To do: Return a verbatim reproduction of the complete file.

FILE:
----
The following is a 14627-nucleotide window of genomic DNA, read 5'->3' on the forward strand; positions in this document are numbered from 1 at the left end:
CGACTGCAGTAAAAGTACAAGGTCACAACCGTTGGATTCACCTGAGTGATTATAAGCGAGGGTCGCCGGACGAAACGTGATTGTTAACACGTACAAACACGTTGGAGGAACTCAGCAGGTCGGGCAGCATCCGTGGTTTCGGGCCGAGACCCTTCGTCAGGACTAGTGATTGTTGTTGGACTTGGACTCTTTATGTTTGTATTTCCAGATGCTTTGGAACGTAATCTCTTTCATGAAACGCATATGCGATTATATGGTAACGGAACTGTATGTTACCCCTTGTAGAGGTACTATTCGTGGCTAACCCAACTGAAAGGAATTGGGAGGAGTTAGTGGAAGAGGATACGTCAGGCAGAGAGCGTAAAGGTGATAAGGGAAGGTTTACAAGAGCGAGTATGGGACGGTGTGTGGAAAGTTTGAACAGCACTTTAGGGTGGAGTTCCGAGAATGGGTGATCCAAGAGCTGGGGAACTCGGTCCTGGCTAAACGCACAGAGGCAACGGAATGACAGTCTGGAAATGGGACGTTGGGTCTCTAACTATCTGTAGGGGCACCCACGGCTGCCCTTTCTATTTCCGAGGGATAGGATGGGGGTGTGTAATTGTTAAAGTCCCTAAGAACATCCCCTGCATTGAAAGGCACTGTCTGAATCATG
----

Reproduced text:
The following is a 14627-nucleotide window of genomic DNA, read 5'->3' on the forward strand; positions in this document are numbered from 1 at the left end:
CGACTGCAGTAAAAGTACAAGGTCACAACCGTTGGATTCACCTGAGTGATTATAAGCGAGGGTCGCCGGACGAAACGTGATTGTTAACACGTACAAACACGTTGGAGGAACTCAGCAGGTCGGGCAGCATCCGTGGTTTCGGGCCGAGACCCTTCGTCAGGACTAGTGATTGTTGTTGGACTTGGACTCTTTATGTTTGTATTTCCAGATGCTTTGGAACGTAATCTCTTTCATGAAACGCATATGCGATTATATGGTAACGGAACTGTATGTTACCCCTTGTAGAGGTACTATTCGTGGCTAACCCAACTGAAAGGAATTGGGAGGAGTTAGTGGAAGAGGATACGTCAGGCAGAGAGCGTAAAGGTGATAAGGGAAGGTTTACAAGAGCGAGTATGGGACGGTGTGTGGAAAGTTTGAACAGCACTTTAGGGTGGAGTTCCGAGAATGGGTGATCCAAGAGCTGGGGAACTCGGTCCTGGCTAAACGCACAGAGGCAACGGAATGACAGTCTGGAAATGGGACGTTGGGTCTCTAACTATCTGTAGGGGCACCCACGGCTGCCCTTTCTATTTCCGAGGGATAGGATGGGGGTGTGTAATTGTTAAAGTCCCTAAGAACATCCCCTGCATTGAAAGGCACTGTCTGAATCATG